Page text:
In 1911, Theodore Roosevelt began his second campaign for President. Having retired from the presidency in 1909, Roosevelt tried to capture the the Republican nomination in 1912, because he was angry with President William Taft, who had served under Roosevelt as Secretary of War, and had been Roosevelt’s hand-picked successor. Failing this, he decided instead to run as the candidate of the Progressive Party. That party is more commonly remembered by Americans as the “Bull Moose Party,” because upon surviving an assassination attempt, Roosevelt announced he was “as fit as a Bull Moose.” I prefer to drop that label, and focus instead on what the Progressive Party really was: A National Socialist Party that was subsequently rejected by the American people, but in 1912, resulted in a split in the Republican Party that handed the election to Democrat Woodrow Wilson, a Socialist. It’s useful to understand the political parties of the time in evaluating the 2012 election, because if the past is prologue, what we may be seeing now is merely a global re-run of the worst parts of the 20th century.
- A National Health Service to include all existing government medical agencies.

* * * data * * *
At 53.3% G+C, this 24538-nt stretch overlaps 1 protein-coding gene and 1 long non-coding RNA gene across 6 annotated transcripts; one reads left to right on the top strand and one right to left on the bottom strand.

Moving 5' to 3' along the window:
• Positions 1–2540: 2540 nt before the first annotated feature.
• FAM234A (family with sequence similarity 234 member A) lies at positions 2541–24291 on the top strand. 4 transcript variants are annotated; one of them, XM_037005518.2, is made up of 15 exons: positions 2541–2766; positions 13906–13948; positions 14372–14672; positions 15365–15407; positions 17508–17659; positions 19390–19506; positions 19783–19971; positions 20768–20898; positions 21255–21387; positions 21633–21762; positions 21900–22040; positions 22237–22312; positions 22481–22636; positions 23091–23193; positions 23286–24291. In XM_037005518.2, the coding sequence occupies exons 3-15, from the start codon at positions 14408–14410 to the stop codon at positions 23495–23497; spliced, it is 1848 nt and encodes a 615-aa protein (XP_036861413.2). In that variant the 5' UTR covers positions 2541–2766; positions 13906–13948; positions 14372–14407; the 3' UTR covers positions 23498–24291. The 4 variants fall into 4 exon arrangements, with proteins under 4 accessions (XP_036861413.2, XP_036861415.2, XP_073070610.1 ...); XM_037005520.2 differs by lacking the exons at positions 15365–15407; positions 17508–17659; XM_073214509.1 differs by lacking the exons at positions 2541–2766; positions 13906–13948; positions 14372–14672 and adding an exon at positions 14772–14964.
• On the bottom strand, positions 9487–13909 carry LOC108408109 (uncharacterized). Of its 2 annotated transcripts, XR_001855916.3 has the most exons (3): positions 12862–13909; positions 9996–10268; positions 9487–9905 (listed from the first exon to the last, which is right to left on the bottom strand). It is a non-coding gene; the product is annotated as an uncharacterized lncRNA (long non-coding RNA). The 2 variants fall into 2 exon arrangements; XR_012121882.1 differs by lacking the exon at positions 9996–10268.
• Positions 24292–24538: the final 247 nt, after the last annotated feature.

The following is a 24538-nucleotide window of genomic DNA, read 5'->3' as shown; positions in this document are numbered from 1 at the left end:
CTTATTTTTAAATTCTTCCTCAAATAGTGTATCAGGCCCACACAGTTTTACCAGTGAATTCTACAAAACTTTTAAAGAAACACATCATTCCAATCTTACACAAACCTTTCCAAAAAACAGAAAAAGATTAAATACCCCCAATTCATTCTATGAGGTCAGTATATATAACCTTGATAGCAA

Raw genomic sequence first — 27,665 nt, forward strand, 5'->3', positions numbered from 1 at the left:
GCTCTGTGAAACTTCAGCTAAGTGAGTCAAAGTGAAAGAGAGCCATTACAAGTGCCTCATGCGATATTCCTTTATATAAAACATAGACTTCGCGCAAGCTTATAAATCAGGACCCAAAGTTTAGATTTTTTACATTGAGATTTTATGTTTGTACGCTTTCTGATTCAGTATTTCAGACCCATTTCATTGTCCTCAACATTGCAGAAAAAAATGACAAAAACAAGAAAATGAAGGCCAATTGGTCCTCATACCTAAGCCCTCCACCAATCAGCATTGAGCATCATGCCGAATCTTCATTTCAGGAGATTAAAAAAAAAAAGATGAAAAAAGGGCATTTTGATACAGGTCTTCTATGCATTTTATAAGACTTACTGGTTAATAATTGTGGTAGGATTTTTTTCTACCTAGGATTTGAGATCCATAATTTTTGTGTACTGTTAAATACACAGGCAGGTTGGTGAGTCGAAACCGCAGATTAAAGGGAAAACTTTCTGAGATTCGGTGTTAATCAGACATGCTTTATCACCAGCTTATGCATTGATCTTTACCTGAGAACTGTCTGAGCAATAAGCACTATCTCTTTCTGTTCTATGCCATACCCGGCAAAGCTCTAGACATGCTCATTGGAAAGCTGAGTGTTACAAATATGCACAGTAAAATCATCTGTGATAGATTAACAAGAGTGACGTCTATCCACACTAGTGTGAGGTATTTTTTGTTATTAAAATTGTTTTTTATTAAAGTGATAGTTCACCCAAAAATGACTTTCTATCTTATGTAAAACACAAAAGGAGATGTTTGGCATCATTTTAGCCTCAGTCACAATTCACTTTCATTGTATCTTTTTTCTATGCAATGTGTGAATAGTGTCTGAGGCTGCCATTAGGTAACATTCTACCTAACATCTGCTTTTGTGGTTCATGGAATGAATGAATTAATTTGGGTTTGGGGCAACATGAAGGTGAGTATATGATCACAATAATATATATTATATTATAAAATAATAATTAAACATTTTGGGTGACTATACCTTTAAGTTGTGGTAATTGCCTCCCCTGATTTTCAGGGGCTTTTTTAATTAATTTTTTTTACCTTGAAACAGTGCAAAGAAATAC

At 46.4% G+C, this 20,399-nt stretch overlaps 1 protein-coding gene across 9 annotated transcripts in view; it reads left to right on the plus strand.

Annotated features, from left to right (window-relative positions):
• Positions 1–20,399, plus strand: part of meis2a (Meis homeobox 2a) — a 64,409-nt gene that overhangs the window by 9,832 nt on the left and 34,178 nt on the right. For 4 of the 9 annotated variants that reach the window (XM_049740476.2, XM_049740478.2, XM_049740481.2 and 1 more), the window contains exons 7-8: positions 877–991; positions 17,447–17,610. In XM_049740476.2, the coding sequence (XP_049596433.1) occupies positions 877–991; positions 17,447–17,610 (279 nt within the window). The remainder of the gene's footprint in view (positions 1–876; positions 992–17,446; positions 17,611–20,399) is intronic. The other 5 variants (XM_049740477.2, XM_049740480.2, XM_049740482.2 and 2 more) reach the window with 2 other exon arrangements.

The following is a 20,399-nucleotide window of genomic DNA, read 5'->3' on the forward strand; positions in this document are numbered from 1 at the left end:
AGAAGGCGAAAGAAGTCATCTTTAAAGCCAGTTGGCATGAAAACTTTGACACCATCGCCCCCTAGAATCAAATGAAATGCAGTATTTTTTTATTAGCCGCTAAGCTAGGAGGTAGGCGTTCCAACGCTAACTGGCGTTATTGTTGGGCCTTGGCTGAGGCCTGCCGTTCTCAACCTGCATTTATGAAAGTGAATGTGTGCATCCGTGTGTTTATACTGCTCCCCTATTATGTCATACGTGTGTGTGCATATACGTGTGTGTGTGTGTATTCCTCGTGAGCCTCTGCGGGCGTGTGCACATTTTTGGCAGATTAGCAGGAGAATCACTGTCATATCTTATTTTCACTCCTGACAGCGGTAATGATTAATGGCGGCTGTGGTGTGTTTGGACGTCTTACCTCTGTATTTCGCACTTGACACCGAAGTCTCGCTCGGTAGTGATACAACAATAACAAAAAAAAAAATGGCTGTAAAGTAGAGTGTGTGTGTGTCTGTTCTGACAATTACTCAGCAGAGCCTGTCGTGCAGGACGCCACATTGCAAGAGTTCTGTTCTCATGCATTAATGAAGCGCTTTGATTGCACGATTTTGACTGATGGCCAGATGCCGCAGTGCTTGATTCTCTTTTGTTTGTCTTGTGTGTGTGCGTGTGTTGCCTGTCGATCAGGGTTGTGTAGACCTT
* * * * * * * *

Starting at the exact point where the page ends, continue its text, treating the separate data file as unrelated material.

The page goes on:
- Social insurance, to provide for the elderly, the unemployed, and the disabled
- Limited injunctions in strikes
- An eight hour workday
- A federal securities commission
- Farm relief
- An inheritance tax
- A Constitutional amendment to allow a Federal income tax
These may sound familiar to you because all of them have become law in some form or fashion. These may also sound familiar to you because these were the same ideas on which Woodrow Wilson substantially campaigned. In fact, with the progressives under the flag of the Republican party in Congress, the progressives in both parties succeeded in putting this agenda through, and Wilson was only too happy to oblige. In short, the “Bull Moose” Party consisted of the RINOs of their day. They were the barely disguised fifth column of the main socialist political formation, and they managed to convince enough Americans unaware of their designs to aid them in implementing the first steps in converting our country from a Constitutional republic into a Socialist democracy.